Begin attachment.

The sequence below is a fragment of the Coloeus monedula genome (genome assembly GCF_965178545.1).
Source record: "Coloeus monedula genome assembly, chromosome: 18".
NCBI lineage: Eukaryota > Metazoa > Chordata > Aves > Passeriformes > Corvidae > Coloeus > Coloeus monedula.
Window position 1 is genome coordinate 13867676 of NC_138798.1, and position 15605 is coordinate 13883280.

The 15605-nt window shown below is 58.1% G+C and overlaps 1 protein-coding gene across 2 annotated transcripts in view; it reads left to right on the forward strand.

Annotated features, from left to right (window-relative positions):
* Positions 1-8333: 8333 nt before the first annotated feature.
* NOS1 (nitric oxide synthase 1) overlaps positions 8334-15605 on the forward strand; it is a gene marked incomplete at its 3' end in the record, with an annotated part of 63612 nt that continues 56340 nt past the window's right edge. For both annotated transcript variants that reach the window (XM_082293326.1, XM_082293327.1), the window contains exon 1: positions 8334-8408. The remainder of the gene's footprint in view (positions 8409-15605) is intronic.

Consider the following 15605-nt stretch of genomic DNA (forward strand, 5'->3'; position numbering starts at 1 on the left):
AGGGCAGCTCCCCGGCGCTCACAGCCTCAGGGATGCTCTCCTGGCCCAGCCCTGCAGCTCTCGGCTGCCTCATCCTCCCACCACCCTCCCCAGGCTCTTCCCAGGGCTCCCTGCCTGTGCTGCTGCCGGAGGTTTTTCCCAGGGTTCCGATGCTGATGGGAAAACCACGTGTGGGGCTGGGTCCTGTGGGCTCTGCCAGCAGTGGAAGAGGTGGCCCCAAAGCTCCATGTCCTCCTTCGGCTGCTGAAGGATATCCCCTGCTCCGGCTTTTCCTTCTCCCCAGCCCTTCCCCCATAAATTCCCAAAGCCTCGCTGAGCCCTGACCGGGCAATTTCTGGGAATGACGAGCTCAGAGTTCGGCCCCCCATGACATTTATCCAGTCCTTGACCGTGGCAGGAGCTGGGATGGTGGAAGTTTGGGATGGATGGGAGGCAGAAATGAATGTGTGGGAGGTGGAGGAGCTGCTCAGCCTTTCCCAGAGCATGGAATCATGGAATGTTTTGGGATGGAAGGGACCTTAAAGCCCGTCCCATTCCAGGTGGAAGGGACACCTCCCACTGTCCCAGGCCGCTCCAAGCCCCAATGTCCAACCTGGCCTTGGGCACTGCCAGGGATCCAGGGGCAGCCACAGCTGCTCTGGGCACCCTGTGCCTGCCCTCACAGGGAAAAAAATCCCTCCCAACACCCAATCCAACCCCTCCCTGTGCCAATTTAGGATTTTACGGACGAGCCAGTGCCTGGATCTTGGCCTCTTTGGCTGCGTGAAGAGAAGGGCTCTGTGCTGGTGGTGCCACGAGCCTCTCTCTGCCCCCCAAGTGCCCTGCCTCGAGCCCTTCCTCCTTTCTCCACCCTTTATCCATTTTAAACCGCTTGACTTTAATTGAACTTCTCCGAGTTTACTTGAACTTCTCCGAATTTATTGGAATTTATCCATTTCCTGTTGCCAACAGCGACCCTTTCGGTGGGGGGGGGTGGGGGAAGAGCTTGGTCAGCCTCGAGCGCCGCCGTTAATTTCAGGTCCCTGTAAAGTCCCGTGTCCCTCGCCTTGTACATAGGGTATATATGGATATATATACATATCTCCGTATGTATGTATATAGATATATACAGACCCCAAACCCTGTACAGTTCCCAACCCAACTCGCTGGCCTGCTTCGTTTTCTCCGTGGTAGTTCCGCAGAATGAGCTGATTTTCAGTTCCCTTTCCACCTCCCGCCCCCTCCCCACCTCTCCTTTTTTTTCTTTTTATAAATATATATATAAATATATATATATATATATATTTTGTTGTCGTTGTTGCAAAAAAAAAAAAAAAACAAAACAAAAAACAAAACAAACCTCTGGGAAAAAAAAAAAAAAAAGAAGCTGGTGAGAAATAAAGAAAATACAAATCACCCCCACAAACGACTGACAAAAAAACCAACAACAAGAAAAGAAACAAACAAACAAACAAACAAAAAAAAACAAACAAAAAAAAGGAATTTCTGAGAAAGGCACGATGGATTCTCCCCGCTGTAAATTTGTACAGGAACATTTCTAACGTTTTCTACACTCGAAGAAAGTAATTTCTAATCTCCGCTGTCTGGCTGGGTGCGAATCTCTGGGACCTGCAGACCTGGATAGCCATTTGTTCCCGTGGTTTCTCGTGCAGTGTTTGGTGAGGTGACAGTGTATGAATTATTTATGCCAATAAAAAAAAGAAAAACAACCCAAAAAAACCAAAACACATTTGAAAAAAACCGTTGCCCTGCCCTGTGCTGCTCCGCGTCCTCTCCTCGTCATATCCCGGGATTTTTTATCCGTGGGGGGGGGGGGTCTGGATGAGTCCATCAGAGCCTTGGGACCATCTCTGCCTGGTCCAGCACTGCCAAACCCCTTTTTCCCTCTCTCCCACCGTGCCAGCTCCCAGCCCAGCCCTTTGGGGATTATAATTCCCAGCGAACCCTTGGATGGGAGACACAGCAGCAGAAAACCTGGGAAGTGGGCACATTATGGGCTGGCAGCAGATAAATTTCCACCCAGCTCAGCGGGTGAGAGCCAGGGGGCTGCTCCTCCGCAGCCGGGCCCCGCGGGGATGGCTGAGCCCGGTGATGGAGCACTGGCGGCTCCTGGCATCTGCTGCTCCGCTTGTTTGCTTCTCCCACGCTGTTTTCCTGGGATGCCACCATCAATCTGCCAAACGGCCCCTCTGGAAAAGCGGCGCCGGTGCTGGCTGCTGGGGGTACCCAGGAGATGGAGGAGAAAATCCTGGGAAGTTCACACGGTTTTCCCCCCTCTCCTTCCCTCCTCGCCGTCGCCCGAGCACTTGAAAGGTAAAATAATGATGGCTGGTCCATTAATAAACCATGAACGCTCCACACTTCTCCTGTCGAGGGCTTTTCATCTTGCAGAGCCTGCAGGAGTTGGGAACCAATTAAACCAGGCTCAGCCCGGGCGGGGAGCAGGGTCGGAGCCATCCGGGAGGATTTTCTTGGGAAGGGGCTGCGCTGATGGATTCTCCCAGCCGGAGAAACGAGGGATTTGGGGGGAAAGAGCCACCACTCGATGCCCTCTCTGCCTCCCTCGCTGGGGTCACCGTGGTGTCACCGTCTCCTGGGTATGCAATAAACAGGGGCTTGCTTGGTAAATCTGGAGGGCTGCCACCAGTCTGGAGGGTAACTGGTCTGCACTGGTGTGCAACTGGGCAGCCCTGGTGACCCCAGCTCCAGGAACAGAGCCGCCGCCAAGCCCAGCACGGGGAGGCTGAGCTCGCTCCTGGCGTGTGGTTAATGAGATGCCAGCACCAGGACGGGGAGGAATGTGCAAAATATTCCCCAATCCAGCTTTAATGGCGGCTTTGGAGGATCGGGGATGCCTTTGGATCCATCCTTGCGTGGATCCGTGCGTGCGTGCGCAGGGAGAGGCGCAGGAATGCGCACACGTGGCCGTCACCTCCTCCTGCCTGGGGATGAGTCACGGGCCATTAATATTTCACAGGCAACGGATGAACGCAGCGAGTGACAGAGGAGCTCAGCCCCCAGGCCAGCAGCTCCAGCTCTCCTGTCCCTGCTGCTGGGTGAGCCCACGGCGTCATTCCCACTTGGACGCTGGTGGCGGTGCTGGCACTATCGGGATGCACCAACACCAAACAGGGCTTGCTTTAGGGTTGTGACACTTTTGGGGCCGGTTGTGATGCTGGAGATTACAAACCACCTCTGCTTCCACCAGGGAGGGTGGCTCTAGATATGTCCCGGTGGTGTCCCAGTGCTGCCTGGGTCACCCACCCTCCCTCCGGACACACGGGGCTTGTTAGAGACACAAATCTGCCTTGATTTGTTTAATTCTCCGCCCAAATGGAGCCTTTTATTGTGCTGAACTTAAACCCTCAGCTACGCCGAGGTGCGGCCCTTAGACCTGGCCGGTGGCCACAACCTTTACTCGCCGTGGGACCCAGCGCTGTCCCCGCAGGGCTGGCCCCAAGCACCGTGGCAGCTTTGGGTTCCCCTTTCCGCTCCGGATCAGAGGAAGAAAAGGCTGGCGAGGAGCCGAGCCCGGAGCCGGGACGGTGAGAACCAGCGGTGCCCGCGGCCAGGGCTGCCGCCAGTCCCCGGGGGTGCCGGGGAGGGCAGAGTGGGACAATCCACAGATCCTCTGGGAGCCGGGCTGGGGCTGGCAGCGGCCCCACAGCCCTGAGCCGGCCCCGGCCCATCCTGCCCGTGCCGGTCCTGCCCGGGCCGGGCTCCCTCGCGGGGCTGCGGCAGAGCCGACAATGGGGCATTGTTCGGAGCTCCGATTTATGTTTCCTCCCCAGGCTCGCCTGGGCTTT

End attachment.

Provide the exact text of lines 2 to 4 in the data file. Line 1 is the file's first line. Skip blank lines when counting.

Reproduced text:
Source record: "Coloeus monedula genome assembly, chromosome: 18".
NCBI lineage: Eukaryota > Metazoa > Chordata > Aves > Passeriformes > Corvidae > Coloeus > Coloeus monedula.
Window position 1 is genome coordinate 13867676 of NC_138798.1, and position 15605 is coordinate 13883280.